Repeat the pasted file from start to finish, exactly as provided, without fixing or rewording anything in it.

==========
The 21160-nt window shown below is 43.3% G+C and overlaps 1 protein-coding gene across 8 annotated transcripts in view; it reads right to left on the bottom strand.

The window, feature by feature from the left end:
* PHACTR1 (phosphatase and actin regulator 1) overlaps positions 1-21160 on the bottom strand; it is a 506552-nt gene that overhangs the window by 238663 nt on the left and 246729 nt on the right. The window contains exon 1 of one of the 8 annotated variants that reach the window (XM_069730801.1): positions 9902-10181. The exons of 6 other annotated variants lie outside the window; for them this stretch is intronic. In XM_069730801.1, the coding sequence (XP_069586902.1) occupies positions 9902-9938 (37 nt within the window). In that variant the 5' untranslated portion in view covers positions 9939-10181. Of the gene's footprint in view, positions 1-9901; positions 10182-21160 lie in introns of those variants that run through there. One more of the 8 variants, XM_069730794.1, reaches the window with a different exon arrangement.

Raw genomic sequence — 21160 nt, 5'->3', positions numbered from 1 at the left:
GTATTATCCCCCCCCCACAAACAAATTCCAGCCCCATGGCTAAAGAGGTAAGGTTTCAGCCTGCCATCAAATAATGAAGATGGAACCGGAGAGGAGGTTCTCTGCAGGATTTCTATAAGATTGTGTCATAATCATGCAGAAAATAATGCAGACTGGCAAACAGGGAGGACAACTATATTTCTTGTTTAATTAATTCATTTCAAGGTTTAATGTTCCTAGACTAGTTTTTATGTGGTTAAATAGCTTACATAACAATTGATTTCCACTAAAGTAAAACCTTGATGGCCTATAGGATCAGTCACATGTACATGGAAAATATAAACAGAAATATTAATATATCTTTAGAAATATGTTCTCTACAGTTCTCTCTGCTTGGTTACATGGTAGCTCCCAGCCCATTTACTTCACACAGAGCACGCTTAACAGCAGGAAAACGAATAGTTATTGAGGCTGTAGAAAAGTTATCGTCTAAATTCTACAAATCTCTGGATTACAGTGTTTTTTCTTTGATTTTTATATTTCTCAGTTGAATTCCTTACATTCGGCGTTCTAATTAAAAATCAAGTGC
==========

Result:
The 21160-nt window shown below is 43.3% G+C and overlaps 1 protein-coding gene across 8 annotated transcripts in view; it reads right to left on the bottom strand.

The window, feature by feature from the left end:
* PHACTR1 (phosphatase and actin regulator 1) overlaps positions 1-21160 on the bottom strand; it is a 506552-nt gene that overhangs the window by 238663 nt on the left and 246729 nt on the right. The window contains exon 1 of one of the 8 annotated variants that reach the window (XM_069730801.1): positions 9902-10181. The exons of 6 other annotated variants lie outside the window; for them this stretch is intronic. In XM_069730801.1, the coding sequence (XP_069586902.1) occupies positions 9902-9938 (37 nt within the window). In that variant the 5' untranslated portion in view covers positions 9939-10181. Of the gene's footprint in view, positions 1-9901; positions 10182-21160 lie in introns of those variants that run through there. One more of the 8 variants, XM_069730794.1, reaches the window with a different exon arrangement.

Raw genomic sequence — 21160 nt, 5'->3', positions numbered from 1 at the left:
GTATTATCCCCCCCCCACAAACAAATTCCAGCCCCATGGCTAAAGAGGTAAGGTTTCAGCCTGCCATCAAATAATGAAGATGGAACCGGAGAGGAGGTTCTCTGCAGGATTTCTATAAGATTGTGTCATAATCATGCAGAAAATAATGCAGACTGGCAAACAGGGAGGACAACTATATTTCTTGTTTAATTAATTCATTTCAAGGTTTAATGTTCCTAGACTAGTTTTTATGTGGTTAAATAGCTTACATAACAATTGATTTCCACTAAAGTAAAACCTTGATGGCCTATAGGATCAGTCACATGTACATGGAAAATATAAACAGAAATATTAATATATCTTTAGAAATATGTTCTCTACAGTTCTCTCTGCTTGGTTACATGGTAGCTCCCAGCCCATTTACTTCACACAGAGCACGCTTAACAGCAGGAAAACGAATAGTTATTGAGGCTGTAGAAAAGTTATCGTCTAAATTCTACAAATCTCTGGATTACAGTGTTTTTTCTTTGATTTTTATATTTCTCAGTTGAATTCCTTACATTCGGCGTTCTAATTAAAAATCAAGTGC